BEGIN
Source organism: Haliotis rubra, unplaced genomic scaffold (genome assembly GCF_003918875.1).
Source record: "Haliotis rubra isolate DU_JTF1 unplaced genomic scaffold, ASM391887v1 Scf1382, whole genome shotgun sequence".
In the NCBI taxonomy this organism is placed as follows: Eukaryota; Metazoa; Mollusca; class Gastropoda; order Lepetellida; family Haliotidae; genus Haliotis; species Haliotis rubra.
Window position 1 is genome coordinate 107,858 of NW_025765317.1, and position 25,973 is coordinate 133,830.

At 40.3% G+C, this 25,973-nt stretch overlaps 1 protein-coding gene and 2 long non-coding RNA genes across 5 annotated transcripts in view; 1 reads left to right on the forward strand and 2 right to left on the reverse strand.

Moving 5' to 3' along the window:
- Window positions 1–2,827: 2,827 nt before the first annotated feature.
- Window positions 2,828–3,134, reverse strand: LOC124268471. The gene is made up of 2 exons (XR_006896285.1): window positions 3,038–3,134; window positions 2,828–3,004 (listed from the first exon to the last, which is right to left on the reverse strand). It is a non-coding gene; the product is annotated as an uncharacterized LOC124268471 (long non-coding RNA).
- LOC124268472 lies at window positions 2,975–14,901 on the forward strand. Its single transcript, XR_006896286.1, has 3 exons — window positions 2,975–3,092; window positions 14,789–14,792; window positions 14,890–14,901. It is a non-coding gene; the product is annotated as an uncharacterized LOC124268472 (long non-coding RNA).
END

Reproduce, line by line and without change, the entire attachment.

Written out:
Source organism: Haliotis rubra, unplaced genomic scaffold (genome assembly GCF_003918875.1).
Source record: "Haliotis rubra isolate DU_JTF1 unplaced genomic scaffold, ASM391887v1 Scf1382, whole genome shotgun sequence".
In the NCBI taxonomy this organism is placed as follows: Eukaryota; Metazoa; Mollusca; class Gastropoda; order Lepetellida; family Haliotidae; genus Haliotis; species Haliotis rubra.
Window position 1 is genome coordinate 107,858 of NW_025765317.1, and position 25,973 is coordinate 133,830.

At 40.3% G+C, this 25,973-nt stretch overlaps 1 protein-coding gene and 2 long non-coding RNA genes across 5 annotated transcripts in view; 1 reads left to right on the forward strand and 2 right to left on the reverse strand.

Moving 5' to 3' along the window:
- Window positions 1–2,827: 2,827 nt before the first annotated feature.
- Window positions 2,828–3,134, reverse strand: LOC124268471. The gene is made up of 2 exons (XR_006896285.1): window positions 3,038–3,134; window positions 2,828–3,004 (listed from the first exon to the last, which is right to left on the reverse strand). It is a non-coding gene; the product is annotated as an uncharacterized LOC124268471 (long non-coding RNA).
- LOC124268472 lies at window positions 2,975–14,901 on the forward strand. Its single transcript, XR_006896286.1, has 3 exons — window positions 2,975–3,092; window positions 14,789–14,792; window positions 14,890–14,901. It is a non-coding gene; the product is annotated as an uncharacterized LOC124268472 (long non-coding RNA).